Federal regulators to limit hot water in Snake, Columbia rivers
Federal regulators starting this spring will require dam operators to limit hot water pollution caused by the four Lower Snake River dams.
Large reservoirs behind dams contribute to elevated water temperatures that can be harmful to fish, according to environmental groups. Summer water temperatures that spike above 68 degrees Fahrenheit can kill migrating salmon and steelhead.
Climate change and dam impacts are the main causes of high water temperatures in the lower Columbia and Snake rivers, according to the U.S. Environmental Protection Agency.
The permits, set by the EPA, limit the amount of warm water federal dam operators can release each month on the Lower Snake River. In addition to limiting the amount of warm water, the U.S. Army Corps of Engineers will collect and report temperature data at the four dams.
By lowering water temperatures a few degrees, these limits could help salmon hang on a little longer, said Miles Johnson, senior attorney with Columbia Riverkeeper, an environmental group.
“It’s really the difference of salmon being able to survive their migration through the Lower Snake River or not,” Johnson said of temperature limits that could slightly cool river water.
Efforts to lower water temperatures could include drawing down reservoirs or moving more water through the Snake River, Johnson said.
In 2013, Columbia Riverkeeper sued the Army Corps, which operates the four Lower Snake River dams. The environmental group sought to limit pollution at the dams.
After a settlement with Riverkeeper, the Army Corps applied for permits from the EPA in 2015.
However, the EPA delayed issuing the permits after Washington state regulators sought compliance with state temperature standards at nine federal dams.
The EPA’s temperature permits will take effect April 1, 2022, and will last for five years.
Overall, the permits will require the temperature on the Snake River to be lowered by around 5 degrees Fahrenheit to meet water quality standards, although temperature reductions will vary by time of year and dam location.
Climate change has increased summer water temperatures on the Columbia and Snake rivers by around 2.7 degrees Fahrenheit since the 1960s, according to the EPA. The agency said it expects this warming trend to continue.
In addition, water held in reservoirs can raise river temperatures for various reasons, depending on the time of year and dam operations, according to the EPA. In the summer, reservoirs can lead to sustained higher river temperatures, higher temperatures in fish ladders, and higher temperatures in surface water, according to the EPA.
Higher temperatures at each Snake River dam adds up. That means the warmest water is measured at the river’s farthest downstream dam. The EPA estimated water at Ice Harbor Dam, near the Tri-Cities, increases nearly 4-degree Fahrenheit in the late summer.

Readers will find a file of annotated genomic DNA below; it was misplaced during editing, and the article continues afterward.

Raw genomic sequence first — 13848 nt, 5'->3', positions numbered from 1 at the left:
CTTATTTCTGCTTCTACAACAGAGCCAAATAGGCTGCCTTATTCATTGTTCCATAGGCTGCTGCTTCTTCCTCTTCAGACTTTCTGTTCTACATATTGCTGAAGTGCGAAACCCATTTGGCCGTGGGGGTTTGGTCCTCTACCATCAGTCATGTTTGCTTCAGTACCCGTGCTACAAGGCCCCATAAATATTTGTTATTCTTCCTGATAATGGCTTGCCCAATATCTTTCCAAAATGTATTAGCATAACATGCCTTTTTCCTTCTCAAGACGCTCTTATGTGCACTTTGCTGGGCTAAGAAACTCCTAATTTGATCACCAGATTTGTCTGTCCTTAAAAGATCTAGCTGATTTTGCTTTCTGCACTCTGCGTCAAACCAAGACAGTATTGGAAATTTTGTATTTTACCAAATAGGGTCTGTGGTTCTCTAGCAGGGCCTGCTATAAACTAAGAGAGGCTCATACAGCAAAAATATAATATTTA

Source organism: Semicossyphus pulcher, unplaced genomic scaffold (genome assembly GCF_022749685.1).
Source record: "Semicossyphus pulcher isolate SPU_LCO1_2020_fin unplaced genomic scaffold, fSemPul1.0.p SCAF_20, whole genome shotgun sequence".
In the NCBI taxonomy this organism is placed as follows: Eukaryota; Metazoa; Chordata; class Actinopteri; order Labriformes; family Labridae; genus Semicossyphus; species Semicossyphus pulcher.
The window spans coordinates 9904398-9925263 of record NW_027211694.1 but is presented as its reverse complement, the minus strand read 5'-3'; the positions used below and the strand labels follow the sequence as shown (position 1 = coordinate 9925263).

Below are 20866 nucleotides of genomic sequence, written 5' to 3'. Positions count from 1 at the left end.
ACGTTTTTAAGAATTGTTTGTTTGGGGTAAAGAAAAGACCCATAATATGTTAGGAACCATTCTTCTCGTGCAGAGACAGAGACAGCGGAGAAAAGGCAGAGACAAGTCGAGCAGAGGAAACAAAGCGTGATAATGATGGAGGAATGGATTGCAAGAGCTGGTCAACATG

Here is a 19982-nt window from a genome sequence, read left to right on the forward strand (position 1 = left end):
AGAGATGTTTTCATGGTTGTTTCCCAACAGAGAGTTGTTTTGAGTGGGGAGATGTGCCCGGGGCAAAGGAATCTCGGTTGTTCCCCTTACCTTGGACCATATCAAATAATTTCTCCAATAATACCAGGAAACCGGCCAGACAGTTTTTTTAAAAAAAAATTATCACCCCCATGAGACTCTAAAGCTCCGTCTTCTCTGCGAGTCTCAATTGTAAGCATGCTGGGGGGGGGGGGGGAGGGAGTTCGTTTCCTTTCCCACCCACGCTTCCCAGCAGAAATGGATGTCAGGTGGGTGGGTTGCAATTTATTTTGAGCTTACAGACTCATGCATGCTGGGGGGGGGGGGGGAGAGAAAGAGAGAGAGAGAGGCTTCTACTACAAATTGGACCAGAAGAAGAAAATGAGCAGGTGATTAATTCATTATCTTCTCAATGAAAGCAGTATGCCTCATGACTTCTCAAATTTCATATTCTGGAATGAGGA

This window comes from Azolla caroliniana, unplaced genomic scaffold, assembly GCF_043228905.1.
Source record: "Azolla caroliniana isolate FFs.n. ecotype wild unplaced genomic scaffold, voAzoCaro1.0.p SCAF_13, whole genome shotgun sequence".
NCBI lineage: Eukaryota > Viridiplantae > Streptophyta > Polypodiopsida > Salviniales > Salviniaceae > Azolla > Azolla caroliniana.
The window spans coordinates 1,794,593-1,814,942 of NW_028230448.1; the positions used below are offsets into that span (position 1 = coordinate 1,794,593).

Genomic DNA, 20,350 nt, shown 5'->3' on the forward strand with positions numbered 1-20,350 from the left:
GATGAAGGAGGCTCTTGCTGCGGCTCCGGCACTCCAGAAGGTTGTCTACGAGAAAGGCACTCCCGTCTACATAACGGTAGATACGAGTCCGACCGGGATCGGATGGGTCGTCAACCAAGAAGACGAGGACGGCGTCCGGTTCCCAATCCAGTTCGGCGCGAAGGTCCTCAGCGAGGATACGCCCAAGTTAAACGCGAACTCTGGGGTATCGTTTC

However, deep reservoirs can cool river temperatures, as dam operators release cool water stored far below the surface.
The Army Corps has already taken some steps to lower water temperature on the Snake River.
Beginning in early summer months, the Army Corps releases cold water from Dworshak Dam on the North Fork of Clearwater River in Idaho. The cold water then flows into the Snake River, which lowers temperatures as salmon migrate upstream to spawning grounds.
These releases significantly cool water at the confluence of the Snake and Clearwater rivers near the Idaho-Washington border, according to the EPA. For example, the EPA estimates cold water releases drop river temperature by around 6.8 degrees Fahrenheit in August.
That drop in temperatures helps at Lower Granite Dam, the first dam downstream of the cold water releases. However, the cold water benefits diminish at each downstream dam, according to the EPA.
The Army Corps installed fish ladder cooling systems at Little Goose and Lower Granite dams, the final two dams fish must travel through on the Snake River. Cool water is pumped from deep in the reservoirs into fish ladders, which helps adult salmon swim up the ladders.
The Snake River historically experienced warm water temperatures before the dams were built, according to the Army Corps.
However, Johnson said, more needs to be done to help fish survive. In fact, he said, these temperature permits could highlight the need to remove the Lower Snake River dams.
“Reservoir drawdowns and moving more water through the river could, frankly, be disruptive to hydropower and transportation,” Johnson said. “As a region, we should take this opportunity to step back and say, ‘Can we come up with a more holistic solution?’”
That could mean removing the dams and replacing the power, transportation and irrigation that dams currently provide, he said.